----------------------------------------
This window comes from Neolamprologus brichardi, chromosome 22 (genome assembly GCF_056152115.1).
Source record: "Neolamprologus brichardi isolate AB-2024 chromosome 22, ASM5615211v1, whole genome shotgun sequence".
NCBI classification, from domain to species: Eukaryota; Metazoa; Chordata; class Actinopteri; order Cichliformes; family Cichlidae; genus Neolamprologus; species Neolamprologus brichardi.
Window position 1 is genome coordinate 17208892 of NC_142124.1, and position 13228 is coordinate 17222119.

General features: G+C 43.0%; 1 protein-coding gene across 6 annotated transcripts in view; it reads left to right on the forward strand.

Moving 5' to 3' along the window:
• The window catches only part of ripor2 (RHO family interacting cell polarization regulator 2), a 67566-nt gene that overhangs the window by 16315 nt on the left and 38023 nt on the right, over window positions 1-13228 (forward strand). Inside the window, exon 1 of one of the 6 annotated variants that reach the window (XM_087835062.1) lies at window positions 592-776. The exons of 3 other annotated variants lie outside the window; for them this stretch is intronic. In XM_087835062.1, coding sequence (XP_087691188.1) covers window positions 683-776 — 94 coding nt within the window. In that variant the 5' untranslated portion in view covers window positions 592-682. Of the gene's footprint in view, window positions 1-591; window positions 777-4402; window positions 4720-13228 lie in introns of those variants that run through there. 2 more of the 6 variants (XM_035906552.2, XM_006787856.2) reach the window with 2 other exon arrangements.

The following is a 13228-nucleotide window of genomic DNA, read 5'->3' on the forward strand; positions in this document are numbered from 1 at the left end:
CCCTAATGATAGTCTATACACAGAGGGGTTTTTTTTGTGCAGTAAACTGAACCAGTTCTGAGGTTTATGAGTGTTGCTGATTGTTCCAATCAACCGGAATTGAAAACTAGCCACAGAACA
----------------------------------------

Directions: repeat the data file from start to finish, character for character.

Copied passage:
This window comes from Neolamprologus brichardi, chromosome 22 (genome assembly GCF_056152115.1).
Source record: "Neolamprologus brichardi isolate AB-2024 chromosome 22, ASM5615211v1, whole genome shotgun sequence".
NCBI classification, from domain to species: Eukaryota; Metazoa; Chordata; class Actinopteri; order Cichliformes; family Cichlidae; genus Neolamprologus; species Neolamprologus brichardi.
Window position 1 is genome coordinate 17208892 of NC_142124.1, and position 13228 is coordinate 17222119.

General features: G+C 43.0%; 1 protein-coding gene across 6 annotated transcripts in view; it reads left to right on the forward strand.

Moving 5' to 3' along the window:
• The window catches only part of ripor2 (RHO family interacting cell polarization regulator 2), a 67566-nt gene that overhangs the window by 16315 nt on the left and 38023 nt on the right, over window positions 1-13228 (forward strand). Inside the window, exon 1 of one of the 6 annotated variants that reach the window (XM_087835062.1) lies at window positions 592-776. The exons of 3 other annotated variants lie outside the window; for them this stretch is intronic. In XM_087835062.1, coding sequence (XP_087691188.1) covers window positions 683-776 — 94 coding nt within the window. In that variant the 5' untranslated portion in view covers window positions 592-682. Of the gene's footprint in view, window positions 1-591; window positions 777-4402; window positions 4720-13228 lie in introns of those variants that run through there. 2 more of the 6 variants (XM_035906552.2, XM_006787856.2) reach the window with 2 other exon arrangements.

The following is a 13228-nucleotide window of genomic DNA, read 5'->3' on the forward strand; positions in this document are numbered from 1 at the left end:
CCCTAATGATAGTCTATACACAGAGGGGTTTTTTTTGTGCAGTAAACTGAACCAGTTCTGAGGTTTATGAGTGTTGCTGATTGTTCCAATCAACCGGAATTGAAAACTAGCCACAGAACA